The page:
Health

Gottlieb says cases will decline, vaccinations monumental achievement

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New cases of Covid-19 are falling sharply in the US as millions of people are vaccinated every day. This fuels optimism that the nation may have averted the surge in infections in other parts of the world and is finally turning the corner for worse outbreaks worldwide.

As of Saturday, the 7-day average daily new cases fell below 50,000 for the first time since October and is down 17% from the previous week, according to a CNBC analysis of data from Johns Hopkins University. Hospital stays and deaths due to the disease are also decreasing.

The cases are falling as more Americans get vaccinated. To date, more than 100 million people have been fully vaccinated against Covid-19, according to the Centers for Disease Control and Prevention, or nearly a third of the US population. Approximately 146 million people, or 44% of the population, have received at least one dose of vaccine.

Former Food and Drug Administration Commissioner Scott Gottlieb said Sunday that the steep decline in new Covid-19 cases in the US is likely to continue and predicted a “relatively calm summer in terms of the spread of coronavirus” .

“Look, the situation in the US continues to improve, and I think the decline in cases will accelerate in the coming weeks,” Gottlieb said on CBS News’ Face the Nation.

The doctor credited the mass vaccination campaign launched under President Donald Trump and continued under President Joe Biden to help stem the spread of the disease.

The rate of vaccine administration has declined slightly in the past few weeks after months of spike after receiving one for most of the people who were most likely to want a shot. However, Gottlieb said that continued vaccination, even in a slower location, will lower virus transmission.

“This was a monumental achievement – the introduction of this vaccine, the vaccination of so many Americans – and it will go on,” said Gottlieb. “We will keep working on it. The vaccination rate will slow down in the coming weeks. But we will continue to take in more people when we come into the summer.”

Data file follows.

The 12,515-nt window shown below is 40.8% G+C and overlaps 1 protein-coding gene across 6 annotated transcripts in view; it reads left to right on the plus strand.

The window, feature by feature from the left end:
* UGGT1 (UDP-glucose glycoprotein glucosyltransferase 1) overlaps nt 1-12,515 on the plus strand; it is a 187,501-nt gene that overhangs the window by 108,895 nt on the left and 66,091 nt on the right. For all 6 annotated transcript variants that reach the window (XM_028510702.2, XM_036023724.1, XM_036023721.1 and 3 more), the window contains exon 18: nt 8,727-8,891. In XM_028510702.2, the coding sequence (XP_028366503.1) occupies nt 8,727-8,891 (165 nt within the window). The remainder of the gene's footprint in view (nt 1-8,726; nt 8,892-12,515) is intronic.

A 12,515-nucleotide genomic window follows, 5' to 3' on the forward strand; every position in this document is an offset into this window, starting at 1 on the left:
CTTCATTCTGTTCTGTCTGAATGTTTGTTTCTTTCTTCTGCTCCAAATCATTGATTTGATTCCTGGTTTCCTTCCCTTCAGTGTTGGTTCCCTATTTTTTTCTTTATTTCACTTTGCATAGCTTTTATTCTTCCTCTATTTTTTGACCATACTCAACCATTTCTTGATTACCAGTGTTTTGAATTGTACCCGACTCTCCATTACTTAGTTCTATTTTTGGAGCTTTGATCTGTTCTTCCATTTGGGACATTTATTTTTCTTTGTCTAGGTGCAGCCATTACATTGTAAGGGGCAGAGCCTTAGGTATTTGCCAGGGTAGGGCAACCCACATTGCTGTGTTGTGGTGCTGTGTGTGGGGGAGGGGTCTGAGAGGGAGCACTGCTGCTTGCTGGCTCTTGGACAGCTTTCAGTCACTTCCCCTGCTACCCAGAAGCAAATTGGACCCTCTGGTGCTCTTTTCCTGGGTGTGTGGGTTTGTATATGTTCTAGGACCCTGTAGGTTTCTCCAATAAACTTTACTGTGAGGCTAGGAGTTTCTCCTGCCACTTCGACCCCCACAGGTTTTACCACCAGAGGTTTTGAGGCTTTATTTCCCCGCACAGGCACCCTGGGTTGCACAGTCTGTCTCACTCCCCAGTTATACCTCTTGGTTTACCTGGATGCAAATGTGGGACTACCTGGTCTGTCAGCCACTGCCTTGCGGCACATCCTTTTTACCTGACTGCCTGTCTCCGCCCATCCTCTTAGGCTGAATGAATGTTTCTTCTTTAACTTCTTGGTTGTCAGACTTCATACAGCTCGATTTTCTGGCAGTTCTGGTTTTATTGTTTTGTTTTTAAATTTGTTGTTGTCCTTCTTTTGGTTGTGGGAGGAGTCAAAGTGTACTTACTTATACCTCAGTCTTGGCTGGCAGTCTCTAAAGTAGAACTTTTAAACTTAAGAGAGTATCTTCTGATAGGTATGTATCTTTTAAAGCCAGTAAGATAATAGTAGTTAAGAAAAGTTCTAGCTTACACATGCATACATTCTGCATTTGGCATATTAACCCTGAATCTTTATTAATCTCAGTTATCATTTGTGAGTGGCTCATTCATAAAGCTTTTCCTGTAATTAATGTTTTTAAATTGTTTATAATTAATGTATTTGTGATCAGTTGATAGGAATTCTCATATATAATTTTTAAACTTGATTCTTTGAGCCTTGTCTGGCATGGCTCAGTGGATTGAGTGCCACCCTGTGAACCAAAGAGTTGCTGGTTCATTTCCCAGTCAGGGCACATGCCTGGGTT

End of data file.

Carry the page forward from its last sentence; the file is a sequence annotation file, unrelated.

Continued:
Dr. Anthony Fauci, the White House pandemic advisor, suggested last week that in a few weeks’ time he would expect “a significant reduction in the number of infections per day and a significant reduction in all parameters, namely hospitalizations and deaths.”

The CDC has revised its public health guidelines, stating that fully vaccinated people can attend small outdoor gatherings without a mask.

“Today is another day when we can take a step back to normal,” said CDC director Rochelle Walensky during a press conference on the announcement. “When you are fully vaccinated things are much safer for you than those who are not fully vaccinated.”

Celebrating the fall in cases, Biden predicted that Americans could potentially get together with friends and family to celebrate July Fourth.

“After a long, tough year, this will make this Independence Day very special – where we not only mark our independence as a nation, but also begin to mark our independence from this virus,” he said in March.

Cities and states have moved in different paces in response to advances in controlling the spread of Covid-19. New York City Mayor Bill de Blasio said he intends to fully reopen the city on July 1. A prospect some experts thought plausible, while Governor Andrew Cuomo said he hoped the city could open even sooner.

Optimism has spread to the stock market, where US indices have hit near record highs.

To get a feel for what might be coming up for the US, Gottlieb said it might be helpful to check out heavily vaccinated San Francisco.

“About 71% of the people in San Francisco had at least one dose of the vaccine, 47% were fully vaccinated. They record about 20 cases a day. You have about 20 people hospitalized,” Gottlieb said.

“They have dramatically reduced Covid in this city and it is largely the result of vaccinations,” he added.

From a financial point of view, Gottlieb suggested that the profits from vaccination were “stalled” and “fairly sustainable”.

“We are entering warm months in which this will create a setback against the spread of the coronavirus, and we are securing these profits,” said Gottlieb.

More than 577,000 people have died of Covid-19 in the United States and more than 32 million have been infected. In December and January, health officials reported an average of more than 200,000 new infections per day.

Even if the health situation in the USA is on the verge of normal, it is deteriorating in other countries with fewer resources. In India, the new daily cases exceeded 400,000 on Saturday, a record.

Disclosure: Scott Gottlieb is a CNBC employee and a member of the boards of directors of Pfizer, genetic testing startup Tempus, health technology company Aetion Inc., and biotech company Illumina. He is also co-chair of the Healthy Sail Panel for Norwegian Cruise Line Holdings and Royal Caribbean.

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Robert Dunfee